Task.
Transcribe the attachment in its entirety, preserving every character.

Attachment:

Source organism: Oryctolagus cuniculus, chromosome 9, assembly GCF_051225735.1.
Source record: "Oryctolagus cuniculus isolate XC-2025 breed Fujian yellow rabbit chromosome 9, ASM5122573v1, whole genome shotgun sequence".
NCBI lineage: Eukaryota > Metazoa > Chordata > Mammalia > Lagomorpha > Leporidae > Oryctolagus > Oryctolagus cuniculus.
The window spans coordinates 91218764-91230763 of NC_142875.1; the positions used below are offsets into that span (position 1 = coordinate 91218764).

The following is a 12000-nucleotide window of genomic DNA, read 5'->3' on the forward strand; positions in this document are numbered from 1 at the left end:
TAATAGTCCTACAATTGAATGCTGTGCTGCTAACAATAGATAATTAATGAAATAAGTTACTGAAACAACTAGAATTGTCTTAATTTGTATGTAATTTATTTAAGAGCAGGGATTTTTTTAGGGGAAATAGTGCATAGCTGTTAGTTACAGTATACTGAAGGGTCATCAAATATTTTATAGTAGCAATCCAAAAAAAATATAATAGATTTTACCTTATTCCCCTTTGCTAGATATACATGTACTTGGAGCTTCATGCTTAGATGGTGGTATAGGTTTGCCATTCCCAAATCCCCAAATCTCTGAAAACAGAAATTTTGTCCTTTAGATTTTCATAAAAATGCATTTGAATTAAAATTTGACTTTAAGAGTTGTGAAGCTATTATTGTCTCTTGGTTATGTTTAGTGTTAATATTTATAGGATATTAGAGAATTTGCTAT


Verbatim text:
Source organism: Oryctolagus cuniculus, chromosome 9, assembly GCF_051225735.1.
Source record: "Oryctolagus cuniculus isolate XC-2025 breed Fujian yellow rabbit chromosome 9, ASM5122573v1, whole genome shotgun sequence".
NCBI lineage: Eukaryota > Metazoa > Chordata > Mammalia > Lagomorpha > Leporidae > Oryctolagus > Oryctolagus cuniculus.
The window spans coordinates 91218764-91230763 of NC_142875.1; the positions used below are offsets into that span (position 1 = coordinate 91218764).

The following is a 12000-nucleotide window of genomic DNA, read 5'->3' on the forward strand; positions in this document are numbered from 1 at the left end:
TAATAGTCCTACAATTGAATGCTGTGCTGCTAACAATAGATAATTAATGAAATAAGTTACTGAAACAACTAGAATTGTCTTAATTTGTATGTAATTTATTTAAGAGCAGGGATTTTTTTAGGGGAAATAGTGCATAGCTGTTAGTTACAGTATACTGAAGGGTCATCAAATATTTTATAGTAGCAATCCAAAAAAAATATAATAGATTTTACCTTATTCCCCTTTGCTAGATATACATGTACTTGGAGCTTCATGCTTAGATGGTGGTATAGGTTTGCCATTCCCAAATCCCCAAATCTCTGAAAACAGAAATTTTGTCCTTTAGATTTTCATAAAAATGCATTTGAATTAAAATTTGACTTTAAGAGTTGTGAAGCTATTATTGTCTCTTGGTTATGTTTAGTGTTAATATTTATAGGATATTAGAGAATTTGCTAT